• roblogic 11.1.1.1

          Reminds me of a quote about Big Bang cosmology (I could rave on a lot more on this)

          “This is an exceedingly strange development, unexpected by all but the theologians. They have always believed the word of the Bible. But we scientists did not expect to find evidence for an abrupt beginning because we have had until recently such extraordinary success in tracing the chain of cause and effect backward in time….at this moment it seems as though science will never be able to raise the curtain on the mystery of creation. For the scientist who has lived by his faith in the power of reason, the story ends like a bad dream. He has scaled the mountains of ignorance; he is about to conquer the highest peak; as he pulls himself over the final rock and he is greeted by a band of theologians who have been sitting there for centuries.”

          –Robert Jastrow, NASA

  12. pat 12

    The question is not whether the wider public accept Matauranga Maori as science or not…it is what are the practicalities of such.

    What and how are the funding implications of accepting MM?…be it in education , health or whatever…and how does it impact options/choice?

    Resources are limited and how and on what we apply them is critical….increasingly so.

  13. Hi — sorry for slow reply.

    The basics were all explained back in February 2022 here — Chemistry prof. Paul Kilmartin gave a seminar on the topic, I wrote it up: https://pandasthumb.org/archives/2022/02/NZ-mauri-chemistry-kilmartin-seminar.html

    He also wrote an very good article on the topic in August 2022:

    Paul Kilmartin (2022). "Mātauranga Māori and chemistry teaching: 'mauri is present in all matter.'" Chemistry in New Zealand, 86(4), 157-164. Free link: https://nzic.org.nz/unsecure_files/cinz/2022-86-4.pdf

    …He did a podcast also I think, and the NZ Chemistry society had a session on it in November 2022.

    Why all this effort? The history seems to be:

    First draft of NCEA Level 1 Chem/Bio (google-accessible 2021-late 2021): no mauri in the main standards

    2nd draft: Adds "Mauri is present in all matter", apparently this occurred over the heads of the Subject Expert Group (SEG), which did not suggest this. Went through a round of review, got dozens of negative reviews from science teachers (available on the MoE website), the Ministry comes back and says, basically, the policy is mana orite: equal status for mātauranga Māori, so teachers shelve your criticisms

    ~November 2021: the v2 standards, with "Mauri is present in all matter" etc., are publicly released, to be piloted in 5 schools in 2022, with the plan being to roll them out nation-wide in 2023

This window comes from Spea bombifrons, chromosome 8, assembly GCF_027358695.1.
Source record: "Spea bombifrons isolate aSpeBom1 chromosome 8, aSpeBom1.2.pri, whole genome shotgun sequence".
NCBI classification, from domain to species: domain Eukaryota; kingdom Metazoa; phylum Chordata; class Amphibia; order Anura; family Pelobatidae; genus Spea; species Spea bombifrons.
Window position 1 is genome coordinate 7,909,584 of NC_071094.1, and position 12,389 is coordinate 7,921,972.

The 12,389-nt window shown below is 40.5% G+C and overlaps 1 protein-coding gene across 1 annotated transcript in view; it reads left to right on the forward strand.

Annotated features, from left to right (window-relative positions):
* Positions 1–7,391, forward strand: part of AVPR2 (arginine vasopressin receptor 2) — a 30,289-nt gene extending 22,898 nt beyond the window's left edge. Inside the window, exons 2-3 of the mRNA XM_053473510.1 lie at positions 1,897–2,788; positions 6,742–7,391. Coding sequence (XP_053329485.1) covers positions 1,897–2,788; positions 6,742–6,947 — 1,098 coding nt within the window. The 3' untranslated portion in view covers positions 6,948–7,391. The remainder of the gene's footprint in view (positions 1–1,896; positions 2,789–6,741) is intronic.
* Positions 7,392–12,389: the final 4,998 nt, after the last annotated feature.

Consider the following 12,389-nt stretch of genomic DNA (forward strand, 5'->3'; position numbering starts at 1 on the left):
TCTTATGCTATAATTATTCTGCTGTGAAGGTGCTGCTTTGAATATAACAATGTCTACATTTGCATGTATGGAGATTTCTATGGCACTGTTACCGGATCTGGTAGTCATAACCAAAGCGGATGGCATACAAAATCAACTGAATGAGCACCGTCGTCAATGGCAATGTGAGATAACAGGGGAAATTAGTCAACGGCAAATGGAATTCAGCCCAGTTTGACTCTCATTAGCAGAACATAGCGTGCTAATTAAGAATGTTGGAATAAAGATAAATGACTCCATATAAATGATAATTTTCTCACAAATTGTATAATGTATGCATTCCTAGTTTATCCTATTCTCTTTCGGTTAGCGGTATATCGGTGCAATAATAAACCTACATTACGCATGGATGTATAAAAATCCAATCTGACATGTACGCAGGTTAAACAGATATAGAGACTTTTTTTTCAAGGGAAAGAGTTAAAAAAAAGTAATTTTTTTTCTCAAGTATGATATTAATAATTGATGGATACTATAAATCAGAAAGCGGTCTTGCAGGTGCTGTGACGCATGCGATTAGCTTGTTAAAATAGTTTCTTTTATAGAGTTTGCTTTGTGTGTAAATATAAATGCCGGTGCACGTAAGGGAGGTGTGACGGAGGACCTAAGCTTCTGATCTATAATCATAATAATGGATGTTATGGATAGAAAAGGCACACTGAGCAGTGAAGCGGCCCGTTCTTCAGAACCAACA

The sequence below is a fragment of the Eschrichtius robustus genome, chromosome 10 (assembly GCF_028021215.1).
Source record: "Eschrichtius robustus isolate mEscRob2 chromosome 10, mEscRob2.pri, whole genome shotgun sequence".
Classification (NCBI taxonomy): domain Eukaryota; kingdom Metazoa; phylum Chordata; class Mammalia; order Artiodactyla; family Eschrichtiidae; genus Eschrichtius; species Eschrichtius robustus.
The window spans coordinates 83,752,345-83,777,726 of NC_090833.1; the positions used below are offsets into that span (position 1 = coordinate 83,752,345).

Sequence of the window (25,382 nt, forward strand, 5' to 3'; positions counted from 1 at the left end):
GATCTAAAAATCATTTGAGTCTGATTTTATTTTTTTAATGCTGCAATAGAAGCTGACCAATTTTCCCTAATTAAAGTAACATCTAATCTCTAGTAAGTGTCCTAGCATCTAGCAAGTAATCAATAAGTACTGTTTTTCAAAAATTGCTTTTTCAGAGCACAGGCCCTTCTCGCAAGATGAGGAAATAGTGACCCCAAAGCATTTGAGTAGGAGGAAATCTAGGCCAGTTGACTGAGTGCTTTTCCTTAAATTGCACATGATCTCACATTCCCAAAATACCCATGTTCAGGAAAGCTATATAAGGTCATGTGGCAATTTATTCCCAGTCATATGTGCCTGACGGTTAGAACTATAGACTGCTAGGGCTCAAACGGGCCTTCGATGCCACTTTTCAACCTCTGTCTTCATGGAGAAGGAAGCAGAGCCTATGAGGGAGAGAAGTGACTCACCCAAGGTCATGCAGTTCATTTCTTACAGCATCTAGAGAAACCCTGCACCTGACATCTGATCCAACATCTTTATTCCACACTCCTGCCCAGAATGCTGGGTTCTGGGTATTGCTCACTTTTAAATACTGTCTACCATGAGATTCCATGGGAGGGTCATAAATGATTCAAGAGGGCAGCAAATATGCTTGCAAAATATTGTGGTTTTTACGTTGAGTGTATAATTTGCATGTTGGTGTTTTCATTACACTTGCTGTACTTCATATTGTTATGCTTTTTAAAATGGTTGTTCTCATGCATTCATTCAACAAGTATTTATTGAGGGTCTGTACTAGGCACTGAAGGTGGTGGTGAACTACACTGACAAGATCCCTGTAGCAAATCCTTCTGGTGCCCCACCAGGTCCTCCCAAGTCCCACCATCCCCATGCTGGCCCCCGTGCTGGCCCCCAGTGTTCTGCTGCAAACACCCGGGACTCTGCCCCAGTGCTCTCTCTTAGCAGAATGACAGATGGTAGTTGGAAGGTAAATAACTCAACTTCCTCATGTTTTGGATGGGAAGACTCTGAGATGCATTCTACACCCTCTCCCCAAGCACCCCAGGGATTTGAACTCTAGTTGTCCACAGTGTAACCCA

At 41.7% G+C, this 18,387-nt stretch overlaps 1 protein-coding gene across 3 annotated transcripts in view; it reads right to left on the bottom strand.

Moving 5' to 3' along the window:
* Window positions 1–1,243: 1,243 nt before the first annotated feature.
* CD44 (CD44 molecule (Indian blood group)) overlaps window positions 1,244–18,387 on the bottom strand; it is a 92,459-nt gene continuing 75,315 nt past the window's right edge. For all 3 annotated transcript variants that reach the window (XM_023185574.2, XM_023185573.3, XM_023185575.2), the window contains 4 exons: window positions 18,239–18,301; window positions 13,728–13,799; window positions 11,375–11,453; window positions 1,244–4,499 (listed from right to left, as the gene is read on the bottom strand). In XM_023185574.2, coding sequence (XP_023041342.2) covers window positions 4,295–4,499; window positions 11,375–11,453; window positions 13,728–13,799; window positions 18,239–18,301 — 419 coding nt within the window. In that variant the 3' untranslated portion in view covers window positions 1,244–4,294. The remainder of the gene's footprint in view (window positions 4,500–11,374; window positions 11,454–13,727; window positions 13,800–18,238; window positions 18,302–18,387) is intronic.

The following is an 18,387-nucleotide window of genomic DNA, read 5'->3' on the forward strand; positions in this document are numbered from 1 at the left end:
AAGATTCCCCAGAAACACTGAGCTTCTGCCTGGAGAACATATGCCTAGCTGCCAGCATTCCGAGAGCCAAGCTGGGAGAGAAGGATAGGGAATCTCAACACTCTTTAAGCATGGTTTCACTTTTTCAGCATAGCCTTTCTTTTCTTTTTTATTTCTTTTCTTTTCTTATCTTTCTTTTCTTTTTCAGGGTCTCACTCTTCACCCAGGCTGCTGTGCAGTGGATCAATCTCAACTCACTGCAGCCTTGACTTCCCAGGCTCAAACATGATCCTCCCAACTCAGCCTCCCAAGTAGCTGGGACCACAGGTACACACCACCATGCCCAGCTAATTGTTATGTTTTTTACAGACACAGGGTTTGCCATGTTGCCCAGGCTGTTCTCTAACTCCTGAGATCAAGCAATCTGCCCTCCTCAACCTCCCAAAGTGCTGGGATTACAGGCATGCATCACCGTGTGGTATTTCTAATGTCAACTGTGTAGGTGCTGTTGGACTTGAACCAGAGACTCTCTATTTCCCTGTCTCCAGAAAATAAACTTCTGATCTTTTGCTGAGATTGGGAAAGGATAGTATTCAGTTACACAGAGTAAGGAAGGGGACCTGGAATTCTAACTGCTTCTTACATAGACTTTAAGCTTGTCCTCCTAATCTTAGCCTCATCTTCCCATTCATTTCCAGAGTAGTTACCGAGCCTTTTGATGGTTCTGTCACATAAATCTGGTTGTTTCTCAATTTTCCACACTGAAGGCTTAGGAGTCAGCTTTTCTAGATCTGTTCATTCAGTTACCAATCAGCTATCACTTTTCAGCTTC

Jan/Feb 2022: scientists start learning what is going on, Paul Kilmartin give his talk, later podcast, article, more talks, etc.

    In addition to the public criticisms, I have gathered that there was some concerted behind-the-scenes lobbying from science teachers. A lot of people have had to put a lot of time into addressing this issue.

    December 2022: Mauri-in-particles is taken back out of Chemistry, and (IIRC) that the whole rollout of the standards is being pushed back a year. No explanation is given from the Ministry about who made this decision or why. While mauri-in-particles is removed from the main standard text and the Learning Matrix PDFs, it currently remains throughout e.g. the example lesson plans currently on the NCEA website right now. E.g.: https://twitter.com/NickJMatzke/status/1630356533619081216

    To see the history of versions 2 and 3, see the wayback machine:
    https://web.archive.org/web/20210815000000*/https://ncea.education.govt.nz/science/chemistry-and-biology

    So – as someone who has followed this closely, it looks like a lot of MM-and-science discussion online has been either blissfully unaware, or just avoiding, the mess occurring at the implementation level in NZ science teaching. It sure looks like a political directive steamrolled the good scientific judgment of subject experts and chemistry teachers, and this was only rolled back with great effort, and now the whole rollout of the revised curriculum is way off schedule and has been pushed back by a year.

    • weka 13.1

      Thanks Nick, that's an excellent summary. I will have a read through all the links in the next few days.

      Do you know if Māori had input in that process?

      • Re: Māori input — I don't have any inside view the details of what happened, but within the NCEA curriculum reform process there is an NCEA Māori Panel and Mātauranga Māori Expert Reviewers panel, I believe.

        (Please note, I would definitely not attribute any of this to them, who knows what happened. When I talk to real MM experts, e.g. Charles Royal, they are pretty strongly against the mauri-in-particles thing.)

        I do know one of the teachers who objected in the review phase said that they were Māori.

        • weka 13.1.1.1

          it seems extraordinary to be this far into the debate without the public knowing what the process was of development of the curriculum. Sounds like people have been left to piece bits together.

          • nukefacts 13.1.1.1.1

            This is how the MoE rolls. Look at their 'evidence based approach' to open plan classrooms and whole-context-reading. Hint, there's no evidence in either. In the former case, the whole business community has been moving away from open plan offices for over a decade because they seriously impede concentration and learning, and in the latter, well, it doesn't work and has likely contributed seriously to our literacy decline.